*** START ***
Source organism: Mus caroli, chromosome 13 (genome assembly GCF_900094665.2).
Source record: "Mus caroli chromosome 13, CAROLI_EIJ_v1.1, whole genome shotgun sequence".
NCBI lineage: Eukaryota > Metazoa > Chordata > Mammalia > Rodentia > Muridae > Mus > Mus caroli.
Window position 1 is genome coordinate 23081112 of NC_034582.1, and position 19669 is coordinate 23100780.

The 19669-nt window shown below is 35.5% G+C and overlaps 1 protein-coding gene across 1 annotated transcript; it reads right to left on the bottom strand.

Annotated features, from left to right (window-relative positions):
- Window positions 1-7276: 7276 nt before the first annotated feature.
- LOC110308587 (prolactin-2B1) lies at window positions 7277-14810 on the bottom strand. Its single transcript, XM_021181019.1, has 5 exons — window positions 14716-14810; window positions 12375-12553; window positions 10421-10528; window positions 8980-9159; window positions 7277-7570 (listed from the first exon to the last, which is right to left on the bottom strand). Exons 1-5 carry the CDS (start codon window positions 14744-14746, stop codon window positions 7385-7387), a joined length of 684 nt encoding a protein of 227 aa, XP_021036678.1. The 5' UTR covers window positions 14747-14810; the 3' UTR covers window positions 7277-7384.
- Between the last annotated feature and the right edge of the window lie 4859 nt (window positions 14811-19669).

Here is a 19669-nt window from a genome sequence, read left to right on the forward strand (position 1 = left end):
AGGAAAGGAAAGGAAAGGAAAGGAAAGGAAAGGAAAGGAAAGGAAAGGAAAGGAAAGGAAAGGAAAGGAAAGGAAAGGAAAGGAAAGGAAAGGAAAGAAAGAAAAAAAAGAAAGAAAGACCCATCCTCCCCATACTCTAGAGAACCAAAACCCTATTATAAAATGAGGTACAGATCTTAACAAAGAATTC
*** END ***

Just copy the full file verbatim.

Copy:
Source organism: Mus caroli, chromosome 13 (genome assembly GCF_900094665.2).
Source record: "Mus caroli chromosome 13, CAROLI_EIJ_v1.1, whole genome shotgun sequence".
NCBI lineage: Eukaryota > Metazoa > Chordata > Mammalia > Rodentia > Muridae > Mus > Mus caroli.
Window position 1 is genome coordinate 23081112 of NC_034582.1, and position 19669 is coordinate 23100780.

The 19669-nt window shown below is 35.5% G+C and overlaps 1 protein-coding gene across 1 annotated transcript; it reads right to left on the bottom strand.

Annotated features, from left to right (window-relative positions):
- Window positions 1-7276: 7276 nt before the first annotated feature.
- LOC110308587 (prolactin-2B1) lies at window positions 7277-14810 on the bottom strand. Its single transcript, XM_021181019.1, has 5 exons — window positions 14716-14810; window positions 12375-12553; window positions 10421-10528; window positions 8980-9159; window positions 7277-7570 (listed from the first exon to the last, which is right to left on the bottom strand). Exons 1-5 carry the CDS (start codon window positions 14744-14746, stop codon window positions 7385-7387), a joined length of 684 nt encoding a protein of 227 aa, XP_021036678.1. The 5' UTR covers window positions 14747-14810; the 3' UTR covers window positions 7277-7384.
- Between the last annotated feature and the right edge of the window lie 4859 nt (window positions 14811-19669).

Here is a 19669-nt window from a genome sequence, read left to right on the forward strand (position 1 = left end):
AGGAAAGGAAAGGAAAGGAAAGGAAAGGAAAGGAAAGGAAAGGAAAGGAAAGGAAAGGAAAGGAAAGGAAAGGAAAGGAAAGGAAAGGAAAGGAAAGAAAGAAAAAAAAGAAAGAAAGACCCATCCTCCCCATACTCTAGAGAACCAAAACCCTATTATAAAATGAGGTACAGATCTTAACAAAGAATTC